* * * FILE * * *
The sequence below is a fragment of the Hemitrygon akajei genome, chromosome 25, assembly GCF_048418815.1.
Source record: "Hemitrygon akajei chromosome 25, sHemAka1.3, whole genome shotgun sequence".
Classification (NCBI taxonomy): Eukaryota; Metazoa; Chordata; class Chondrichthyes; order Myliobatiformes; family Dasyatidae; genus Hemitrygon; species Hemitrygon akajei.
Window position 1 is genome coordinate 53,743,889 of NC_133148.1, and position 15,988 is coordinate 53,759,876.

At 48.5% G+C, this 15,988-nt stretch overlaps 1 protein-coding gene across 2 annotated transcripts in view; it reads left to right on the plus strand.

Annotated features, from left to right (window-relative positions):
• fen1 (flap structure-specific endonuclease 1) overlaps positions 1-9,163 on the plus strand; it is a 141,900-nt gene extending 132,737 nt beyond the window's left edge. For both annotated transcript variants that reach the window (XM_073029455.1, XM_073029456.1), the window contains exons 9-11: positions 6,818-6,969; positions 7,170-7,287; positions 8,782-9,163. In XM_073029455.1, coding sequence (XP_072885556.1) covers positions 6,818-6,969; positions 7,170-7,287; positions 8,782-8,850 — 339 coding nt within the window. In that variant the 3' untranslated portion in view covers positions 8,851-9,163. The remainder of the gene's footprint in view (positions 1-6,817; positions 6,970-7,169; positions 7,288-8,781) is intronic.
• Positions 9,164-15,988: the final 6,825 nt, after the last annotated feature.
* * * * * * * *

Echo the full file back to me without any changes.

The sequence below is a fragment of the Hemitrygon akajei genome, chromosome 25, assembly GCF_048418815.1.
Source record: "Hemitrygon akajei chromosome 25, sHemAka1.3, whole genome shotgun sequence".
Classification (NCBI taxonomy): Eukaryota; Metazoa; Chordata; class Chondrichthyes; order Myliobatiformes; family Dasyatidae; genus Hemitrygon; species Hemitrygon akajei.
Window position 1 is genome coordinate 53,743,889 of NC_133148.1, and position 15,988 is coordinate 53,759,876.

At 48.5% G+C, this 15,988-nt stretch overlaps 1 protein-coding gene across 2 annotated transcripts in view; it reads left to right on the plus strand.

Annotated features, from left to right (window-relative positions):
• fen1 (flap structure-specific endonuclease 1) overlaps positions 1-9,163 on the plus strand; it is a 141,900-nt gene extending 132,737 nt beyond the window's left edge. For both annotated transcript variants that reach the window (XM_073029455.1, XM_073029456.1), the window contains exons 9-11: positions 6,818-6,969; positions 7,170-7,287; positions 8,782-9,163. In XM_073029455.1, coding sequence (XP_072885556.1) covers positions 6,818-6,969; positions 7,170-7,287; positions 8,782-8,850 — 339 coding nt within the window. In that variant the 3' untranslated portion in view covers positions 8,851-9,163. The remainder of the gene's footprint in view (positions 1-6,817; positions 6,970-7,169; positions 7,288-8,781) is intronic.
• Positions 9,164-15,988: the final 6,825 nt, after the last annotated feature.